Nfld. & Labrador

The Port de Grave fishery: A Land & Sea archival special

Some in Port de Grave were glad to see an emerging capelin fishery, while others worried about the impact on cod.

For some fishermen, capelin was bringing in the majority of their earnings

The ice was still in which meant the boats of Port de Grave were stuck inshore. (CBC)

For centuries, the cod fishery was king in Newfoundland and Labrador. But a couple of decades ago during springtime in Port de Grave, signs of a changing fishery were emerging as anxious fishermen waiting for the ice to leave the harbour so the season could start.

Once the ice that came down from Labrador finally moved on and the fishermen got out, cod was of course a focus. In that area cod traps were still being used, with fishermen hauling as many as eight or nine traps full of fish up some days. 

But capelin, the fish that cod feed on, were increasingly the focus for Port de Grave fishermen. At the time, Japanese buyers were offering up to 27 cents a pound for female capelin, a sign of the stock's lucrative potential. 

When the capelin came to shore, locals went out as always to catch them with everything they had on hand: buckets, coolers, whatever happened to be in the trunk. But the in-demand female capelin were kept to sell to fish plants, with the male capelin alone going in the deep freeze at home.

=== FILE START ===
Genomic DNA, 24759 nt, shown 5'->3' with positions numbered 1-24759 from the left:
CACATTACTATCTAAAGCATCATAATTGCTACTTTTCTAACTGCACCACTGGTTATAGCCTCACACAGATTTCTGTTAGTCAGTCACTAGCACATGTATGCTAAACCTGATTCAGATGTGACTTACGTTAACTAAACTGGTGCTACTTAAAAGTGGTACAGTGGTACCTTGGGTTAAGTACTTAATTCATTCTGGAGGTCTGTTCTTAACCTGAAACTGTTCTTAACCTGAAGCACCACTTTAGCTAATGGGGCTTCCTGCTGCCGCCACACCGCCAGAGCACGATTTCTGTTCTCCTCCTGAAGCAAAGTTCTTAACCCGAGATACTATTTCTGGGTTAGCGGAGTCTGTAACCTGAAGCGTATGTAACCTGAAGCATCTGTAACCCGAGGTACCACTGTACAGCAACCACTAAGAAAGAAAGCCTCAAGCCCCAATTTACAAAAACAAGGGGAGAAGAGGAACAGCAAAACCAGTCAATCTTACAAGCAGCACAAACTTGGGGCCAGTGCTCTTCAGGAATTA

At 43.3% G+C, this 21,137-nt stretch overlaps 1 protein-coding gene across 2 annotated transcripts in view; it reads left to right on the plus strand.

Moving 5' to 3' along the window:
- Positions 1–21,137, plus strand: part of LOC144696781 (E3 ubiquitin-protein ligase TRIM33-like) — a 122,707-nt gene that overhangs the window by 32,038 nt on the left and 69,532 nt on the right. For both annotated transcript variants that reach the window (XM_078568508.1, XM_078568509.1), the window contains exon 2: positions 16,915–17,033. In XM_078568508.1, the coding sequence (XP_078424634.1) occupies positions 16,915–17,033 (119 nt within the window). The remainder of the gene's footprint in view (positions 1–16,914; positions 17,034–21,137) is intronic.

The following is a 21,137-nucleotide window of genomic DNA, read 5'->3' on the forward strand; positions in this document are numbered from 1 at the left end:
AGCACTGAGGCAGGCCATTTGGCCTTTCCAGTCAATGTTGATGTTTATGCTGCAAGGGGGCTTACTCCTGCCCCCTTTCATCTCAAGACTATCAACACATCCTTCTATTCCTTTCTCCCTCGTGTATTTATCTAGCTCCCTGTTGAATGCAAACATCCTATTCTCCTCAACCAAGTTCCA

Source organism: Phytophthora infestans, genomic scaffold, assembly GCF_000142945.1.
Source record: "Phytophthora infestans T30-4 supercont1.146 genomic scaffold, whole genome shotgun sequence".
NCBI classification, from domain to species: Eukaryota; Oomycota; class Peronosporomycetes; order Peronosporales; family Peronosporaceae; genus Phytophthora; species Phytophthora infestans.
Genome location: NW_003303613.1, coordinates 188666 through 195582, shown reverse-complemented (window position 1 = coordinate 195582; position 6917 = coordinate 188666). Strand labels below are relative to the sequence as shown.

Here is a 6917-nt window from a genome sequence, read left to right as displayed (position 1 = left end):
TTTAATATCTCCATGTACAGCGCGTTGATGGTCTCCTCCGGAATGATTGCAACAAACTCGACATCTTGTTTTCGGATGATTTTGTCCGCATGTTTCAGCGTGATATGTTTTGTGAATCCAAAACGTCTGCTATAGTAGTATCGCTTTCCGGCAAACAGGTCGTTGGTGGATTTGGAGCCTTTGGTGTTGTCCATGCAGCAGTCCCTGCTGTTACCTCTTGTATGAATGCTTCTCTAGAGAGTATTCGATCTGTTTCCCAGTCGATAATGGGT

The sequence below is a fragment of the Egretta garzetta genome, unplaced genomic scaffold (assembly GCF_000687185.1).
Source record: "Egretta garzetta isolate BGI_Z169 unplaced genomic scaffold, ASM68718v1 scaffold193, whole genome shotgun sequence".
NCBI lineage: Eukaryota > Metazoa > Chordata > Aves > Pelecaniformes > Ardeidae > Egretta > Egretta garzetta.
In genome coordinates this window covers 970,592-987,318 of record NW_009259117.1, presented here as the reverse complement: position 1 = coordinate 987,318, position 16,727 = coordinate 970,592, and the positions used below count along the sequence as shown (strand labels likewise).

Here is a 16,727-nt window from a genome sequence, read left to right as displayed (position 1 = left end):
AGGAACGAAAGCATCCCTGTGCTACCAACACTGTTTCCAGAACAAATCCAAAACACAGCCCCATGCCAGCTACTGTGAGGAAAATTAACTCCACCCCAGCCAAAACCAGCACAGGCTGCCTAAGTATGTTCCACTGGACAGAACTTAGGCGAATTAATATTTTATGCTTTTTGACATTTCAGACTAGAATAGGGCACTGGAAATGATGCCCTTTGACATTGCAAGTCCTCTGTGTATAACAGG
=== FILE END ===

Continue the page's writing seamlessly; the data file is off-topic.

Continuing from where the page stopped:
When gathering capelin on shore, the lucrative females were separated from males. (CBC)

The capelin fishery was worth $30 million that year, with 42,000 tonnes landed off in the province. For some fishermen capelin made up most of their earnings that season, with cod being scarce.

But despite that value, some were worried about over-exploiting the species as a commercial fishery given how important the fish was as food for cod. 

Rowan Boone was concerned that a commercial capelin fishery would mean the end of catching fish on shore. (CBC)

"I agrees with it, alright, but after a few years there's not going to be no capelin come to land," said Mr. Boone as he stood on a beach where he was helping another man collect the fish.

Learn more about the changing fishery in Port de Grave in this episode of Land & Sea, available to watch in full on YouTube.

Want more Land & Sea? Click here to see a playlist of archival episodes on our YouTube channel, and you can watch more recent episodes on our CBC Gem streaming service here. 

Read more articles from CBC Newfoundland and Labrador

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